Social Media as a Weapon Against Disease Outbreaks
The following is a guest post written by David Marcus, a Social Media Specialist and Account Manager at tcg. His background in economics has sparked his interest in applying social media to solve real world problems.
Social media moves fast. It can even move faster than nature itself, as evidenced by the 5.8 earthquake that occurred on the east coast. With fiber optic lines connecting Washington D.C. and New York City, New Yorkers were able to hear news of the rumblings in D.C. even before the shock waves travelled up the coast. The tweets were able to outpace the earthquake and acted as an advanced warning. Scientists are looking at other areas such as disease outbreak where this speed will work as an asset to help curb their spread.
Currently, more people in the world have mobile platforms than Internet connection on a computer. As of a 2010 study by Wilson Electronics, Inc. there are at least 4.6 billion cell phones in use today. Often times, epidemics start in areas where sub-standard qualities of life are the norm. Traditional methods of detecting the spread of disease become inadequate and it is unfortunately normal for there to be a shortage of doctors. Where can epidemiologists turn for accurate and relevant data?
The answer may lie in social media and crowdsourcing. These scientists can learn where diseases originate and how they spread by measuring the movement of pandemics through the rise of specific keywords in different locales. This is aided by the addition of locational tagging (or geotagging) to messages. When there is enough relevant data to aggregate, a map can be created where these terms are mentioned. For example, when people in a specific area start talking about cholera, it is possible to discern that is becoming an issue that is affecting the people in that area. Scientists will use this data to try to discern the direction that diseases are spreading and to try to cut them off before they reach dense and large population centers.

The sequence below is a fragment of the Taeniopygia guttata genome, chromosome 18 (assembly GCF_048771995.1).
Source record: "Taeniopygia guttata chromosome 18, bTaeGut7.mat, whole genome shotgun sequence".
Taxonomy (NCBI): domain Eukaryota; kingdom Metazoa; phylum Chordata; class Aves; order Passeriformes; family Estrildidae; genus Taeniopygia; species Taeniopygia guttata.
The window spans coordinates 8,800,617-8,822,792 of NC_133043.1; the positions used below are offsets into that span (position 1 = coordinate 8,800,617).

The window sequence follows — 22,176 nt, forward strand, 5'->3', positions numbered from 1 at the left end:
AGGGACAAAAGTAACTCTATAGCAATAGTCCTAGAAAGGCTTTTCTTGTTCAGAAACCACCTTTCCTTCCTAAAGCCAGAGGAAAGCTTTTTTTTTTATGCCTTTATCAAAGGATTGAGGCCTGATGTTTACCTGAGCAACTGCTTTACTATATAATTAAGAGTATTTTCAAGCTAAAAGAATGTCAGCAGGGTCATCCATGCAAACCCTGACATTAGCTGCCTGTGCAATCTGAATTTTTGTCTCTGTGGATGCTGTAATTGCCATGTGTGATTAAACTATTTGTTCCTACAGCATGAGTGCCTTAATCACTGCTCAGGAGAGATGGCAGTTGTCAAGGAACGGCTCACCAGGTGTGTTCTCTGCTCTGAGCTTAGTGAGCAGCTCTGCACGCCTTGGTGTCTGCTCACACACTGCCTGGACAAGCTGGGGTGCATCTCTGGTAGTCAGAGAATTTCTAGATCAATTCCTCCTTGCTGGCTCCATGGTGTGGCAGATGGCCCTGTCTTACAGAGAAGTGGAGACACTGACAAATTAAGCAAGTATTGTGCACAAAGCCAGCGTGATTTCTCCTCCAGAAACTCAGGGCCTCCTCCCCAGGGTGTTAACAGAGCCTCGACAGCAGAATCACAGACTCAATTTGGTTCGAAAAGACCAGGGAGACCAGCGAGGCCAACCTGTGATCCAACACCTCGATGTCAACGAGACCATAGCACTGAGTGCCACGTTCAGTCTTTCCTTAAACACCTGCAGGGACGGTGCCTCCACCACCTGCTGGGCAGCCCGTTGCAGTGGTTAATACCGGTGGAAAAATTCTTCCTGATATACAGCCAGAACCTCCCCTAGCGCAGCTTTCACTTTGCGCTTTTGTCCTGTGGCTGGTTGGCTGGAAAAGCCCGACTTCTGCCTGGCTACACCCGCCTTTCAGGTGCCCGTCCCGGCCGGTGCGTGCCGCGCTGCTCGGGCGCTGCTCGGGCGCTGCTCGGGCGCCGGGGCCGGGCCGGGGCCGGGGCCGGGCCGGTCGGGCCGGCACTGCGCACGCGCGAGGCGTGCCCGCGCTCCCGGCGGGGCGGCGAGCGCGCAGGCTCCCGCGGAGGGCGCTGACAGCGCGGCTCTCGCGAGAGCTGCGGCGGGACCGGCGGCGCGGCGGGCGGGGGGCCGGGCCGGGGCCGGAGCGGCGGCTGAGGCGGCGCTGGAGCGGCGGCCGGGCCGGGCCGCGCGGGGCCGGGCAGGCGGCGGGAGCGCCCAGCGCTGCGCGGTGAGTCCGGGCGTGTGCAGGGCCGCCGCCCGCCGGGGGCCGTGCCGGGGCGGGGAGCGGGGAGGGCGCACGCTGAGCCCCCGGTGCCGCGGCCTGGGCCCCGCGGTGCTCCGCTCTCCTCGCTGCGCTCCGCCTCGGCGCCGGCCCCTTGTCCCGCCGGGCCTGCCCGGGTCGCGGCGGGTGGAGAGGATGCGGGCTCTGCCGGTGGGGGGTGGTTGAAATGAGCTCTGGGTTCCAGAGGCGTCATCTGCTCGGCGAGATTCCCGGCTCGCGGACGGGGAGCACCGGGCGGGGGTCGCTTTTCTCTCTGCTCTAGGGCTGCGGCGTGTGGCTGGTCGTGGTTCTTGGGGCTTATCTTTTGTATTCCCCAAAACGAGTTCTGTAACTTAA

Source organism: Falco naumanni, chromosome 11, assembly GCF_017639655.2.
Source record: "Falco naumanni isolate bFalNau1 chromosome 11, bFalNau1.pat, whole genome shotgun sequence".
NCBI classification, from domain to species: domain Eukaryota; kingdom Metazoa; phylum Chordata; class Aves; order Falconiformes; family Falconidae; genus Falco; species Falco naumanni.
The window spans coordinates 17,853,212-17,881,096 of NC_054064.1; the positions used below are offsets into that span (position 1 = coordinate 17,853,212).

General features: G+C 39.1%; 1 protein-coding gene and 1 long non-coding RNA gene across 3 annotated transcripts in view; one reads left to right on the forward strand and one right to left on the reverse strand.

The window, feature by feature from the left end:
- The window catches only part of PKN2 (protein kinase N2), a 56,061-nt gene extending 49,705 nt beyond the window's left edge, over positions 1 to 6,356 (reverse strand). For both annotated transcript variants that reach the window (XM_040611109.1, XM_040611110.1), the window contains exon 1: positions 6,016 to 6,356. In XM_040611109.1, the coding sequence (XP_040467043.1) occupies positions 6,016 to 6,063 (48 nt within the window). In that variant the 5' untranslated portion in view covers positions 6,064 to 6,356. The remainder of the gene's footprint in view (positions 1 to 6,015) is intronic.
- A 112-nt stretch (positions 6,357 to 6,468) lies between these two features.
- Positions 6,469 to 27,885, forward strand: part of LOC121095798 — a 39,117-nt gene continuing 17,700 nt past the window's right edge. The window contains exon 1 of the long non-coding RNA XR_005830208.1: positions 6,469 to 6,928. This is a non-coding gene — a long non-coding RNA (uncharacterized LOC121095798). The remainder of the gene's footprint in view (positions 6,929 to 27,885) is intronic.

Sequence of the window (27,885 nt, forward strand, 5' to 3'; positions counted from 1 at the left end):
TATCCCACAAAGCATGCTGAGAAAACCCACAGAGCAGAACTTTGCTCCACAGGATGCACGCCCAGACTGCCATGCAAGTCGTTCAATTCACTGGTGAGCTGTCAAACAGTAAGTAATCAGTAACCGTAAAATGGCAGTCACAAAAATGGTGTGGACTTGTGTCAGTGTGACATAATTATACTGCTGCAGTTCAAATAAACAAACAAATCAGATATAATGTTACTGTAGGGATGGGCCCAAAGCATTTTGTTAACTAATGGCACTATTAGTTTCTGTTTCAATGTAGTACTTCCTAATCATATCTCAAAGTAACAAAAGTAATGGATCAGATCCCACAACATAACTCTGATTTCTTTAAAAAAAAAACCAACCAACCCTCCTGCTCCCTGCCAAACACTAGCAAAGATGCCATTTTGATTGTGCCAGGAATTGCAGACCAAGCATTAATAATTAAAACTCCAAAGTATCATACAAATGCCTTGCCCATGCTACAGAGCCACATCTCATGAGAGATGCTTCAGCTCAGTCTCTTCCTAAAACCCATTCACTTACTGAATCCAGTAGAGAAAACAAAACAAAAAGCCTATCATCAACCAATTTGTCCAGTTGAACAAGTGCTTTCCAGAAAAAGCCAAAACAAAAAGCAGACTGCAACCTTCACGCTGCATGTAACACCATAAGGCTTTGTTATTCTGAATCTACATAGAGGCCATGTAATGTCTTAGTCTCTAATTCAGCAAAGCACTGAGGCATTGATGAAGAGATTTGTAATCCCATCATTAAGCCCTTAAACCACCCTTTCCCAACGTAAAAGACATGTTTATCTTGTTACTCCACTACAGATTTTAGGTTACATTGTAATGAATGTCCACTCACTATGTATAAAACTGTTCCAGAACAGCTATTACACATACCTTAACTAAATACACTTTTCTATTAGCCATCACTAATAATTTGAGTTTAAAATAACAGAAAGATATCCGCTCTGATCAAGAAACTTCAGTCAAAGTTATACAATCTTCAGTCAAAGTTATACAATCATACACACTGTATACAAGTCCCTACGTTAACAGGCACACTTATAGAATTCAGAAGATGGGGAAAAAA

Intelligence Systems Laboratories in the United Kingdom tested this methodology of tracking pandemics during the H1N1 flu pandemic over a period of 24 weeks. What they found was that these results were statistically relevant when compared with similar data from the Health Protection Agency. A linear correlation of 95% between the two data sets means that this method of detecting the pathology of outbreaks may gain wider spread adoption in the future. In many ways, the people who are affected by diseases will be the first ones to see the potential for an outbreak. Recognizing problems directly from the source – via social media and crowdsourcing – will lead to faster response times an increased efficiency of combative medical efforts.
In this way, ever evolving technology can keep up with the rapid spread of disaster and disease like never before.